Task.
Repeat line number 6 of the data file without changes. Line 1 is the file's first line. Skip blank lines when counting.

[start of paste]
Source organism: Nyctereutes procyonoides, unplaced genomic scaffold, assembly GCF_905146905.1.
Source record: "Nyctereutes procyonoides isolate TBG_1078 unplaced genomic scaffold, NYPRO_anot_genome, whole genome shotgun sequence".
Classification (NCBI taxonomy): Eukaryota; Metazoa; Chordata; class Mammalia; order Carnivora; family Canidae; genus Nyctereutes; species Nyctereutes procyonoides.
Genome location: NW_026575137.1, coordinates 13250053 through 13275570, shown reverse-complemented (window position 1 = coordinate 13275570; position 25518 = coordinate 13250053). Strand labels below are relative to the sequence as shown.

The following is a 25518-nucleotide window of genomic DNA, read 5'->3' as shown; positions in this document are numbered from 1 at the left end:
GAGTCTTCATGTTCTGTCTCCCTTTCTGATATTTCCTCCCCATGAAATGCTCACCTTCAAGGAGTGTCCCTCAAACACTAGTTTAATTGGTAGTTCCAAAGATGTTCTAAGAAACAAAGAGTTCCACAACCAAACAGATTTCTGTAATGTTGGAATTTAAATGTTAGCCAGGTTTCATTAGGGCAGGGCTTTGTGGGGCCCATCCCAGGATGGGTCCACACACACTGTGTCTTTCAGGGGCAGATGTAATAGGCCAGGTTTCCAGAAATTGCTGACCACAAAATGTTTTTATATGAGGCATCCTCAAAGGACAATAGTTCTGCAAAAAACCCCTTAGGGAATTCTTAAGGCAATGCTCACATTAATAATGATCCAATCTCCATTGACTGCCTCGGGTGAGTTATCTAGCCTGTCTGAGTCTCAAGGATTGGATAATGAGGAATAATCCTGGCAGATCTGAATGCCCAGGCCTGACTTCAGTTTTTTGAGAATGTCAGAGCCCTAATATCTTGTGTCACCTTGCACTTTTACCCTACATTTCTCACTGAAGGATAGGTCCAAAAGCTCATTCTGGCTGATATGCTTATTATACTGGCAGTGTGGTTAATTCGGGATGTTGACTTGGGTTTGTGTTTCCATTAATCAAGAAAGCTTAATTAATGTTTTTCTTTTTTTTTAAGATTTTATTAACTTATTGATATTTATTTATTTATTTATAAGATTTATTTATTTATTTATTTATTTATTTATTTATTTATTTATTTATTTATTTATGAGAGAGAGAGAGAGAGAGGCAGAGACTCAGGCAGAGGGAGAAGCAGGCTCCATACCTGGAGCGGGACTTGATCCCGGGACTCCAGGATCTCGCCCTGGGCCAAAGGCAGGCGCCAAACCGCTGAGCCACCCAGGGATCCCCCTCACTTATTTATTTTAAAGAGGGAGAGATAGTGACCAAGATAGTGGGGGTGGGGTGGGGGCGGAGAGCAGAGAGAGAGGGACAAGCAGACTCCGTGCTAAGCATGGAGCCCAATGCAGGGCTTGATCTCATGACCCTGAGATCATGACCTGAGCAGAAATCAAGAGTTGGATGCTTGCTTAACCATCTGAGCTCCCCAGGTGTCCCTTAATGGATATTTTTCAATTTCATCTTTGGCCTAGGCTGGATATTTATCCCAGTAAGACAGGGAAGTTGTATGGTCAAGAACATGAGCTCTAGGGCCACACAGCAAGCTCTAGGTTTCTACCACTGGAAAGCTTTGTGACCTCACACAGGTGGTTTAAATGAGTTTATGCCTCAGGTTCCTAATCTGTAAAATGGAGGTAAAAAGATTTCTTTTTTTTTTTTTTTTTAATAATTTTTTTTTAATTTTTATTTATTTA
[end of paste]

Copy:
GAGTCTTCATGTTCTGTCTCCCTTTCTGATATTTCCTCCCCATGAAATGCTCACCTTCAAGGAGTGTCCCTCAAACACTAGTTTAATTGGTAGTTCCAAAGATGTTCTAAGAAACAAAGAGTTCCACAACCAAACAGATTTCTGTAATGTTGGAATTTAAATGTTAGCCAGGTTTCATTAGGGCAGGGCTTTGTGGGGCCCATCCCAGGATGGGTCCACACACACTGTGTCTTTCAGGGGCAGATGTAATAGGCCAGGTTTCCAGAAATTGCTGACCACAAAATGTTTTTATATGAGGCATCCTCAAAGGACAATAGTTCTGCAAAAAACCCCTTAGGGAATTCTTAAGGCAATGCTCACATTAATAATGATCCAATCTCCATTGACTGCCTCGGGTGAGTTATCTAGCCTGTCTGAGTCTCAAGGATTGGATAATGAGGAATAATCCTGGCAGATCTGAATGCCCAGGCCTGACTTCAGTTTTTTGAGAATGTCAGAGCCCTAATATCTTGTGTCACCTTGCACTTTTACCCTACATTTCTCACTGAAGGATAGGTCCAAAAGCTCATTCTGGCTGATATGCTTATTATACTGGCAGTGTGGTTAATTCGGGATGTTGACTTGGGTTTGTGTTTCCATTAATCAAGAAAGCTTAATTAATGTTTTTCTTTTTTTTTAAGATTTTATTAACTTATTGATATTTATTTATTTATTTATAAGATTTATTTATTTATTTATTTATTTATTTATTTATTTATTTATTTATTTATTTATGAGAGAGAGAGAGAGAGAGGCAGAGACTCAGGCAGAGGGAGAAGCAGGCTCCATACCTGGAGCGGGACTTGATCCCGGGACTCCAGGATCTCGCCCTGGGCCAAAGGCAGGCGCCAAACCGCTGAGCCACCCAGGGATCCCCCTCACTTATTTATTTTAAAGAGGGAGAGATAGTGACCAAGATAGTGGGGGTGGGGTGGGGGCGGAGAGCAGAGAGAGAGGGACAAGCAGACTCCGTGCTAAGCATGGAGCCCAATGCAGGGCTTGATCTCATGACCCTGAGATCATGACCTGAGCAGAAATCAAGAGTTGGATGCTTGCTTAACCATCTGAGCTCCCCAGGTGTCCCTTAATGGATATTTTTCAATTTCATCTTTGGCCTAGGCTGGATATTTATCCCAGTAAGACAGGGAAGTTGTATGGTCAAGAACATGAGCTCTAGGGCCACACAGCAAGCTCTAGGTTTCTACCACTGGAAAGCTTTGTGACCTCACACAGGTGGTTTAAATGAGTTTATGCCTCAGGTTCCTAATCTGTAAAATGGAGGTAAAAAGATTTCTTTTTTTTTTTTTTTTTAATAATTTTTTTTTAATTTTTATTTATTTA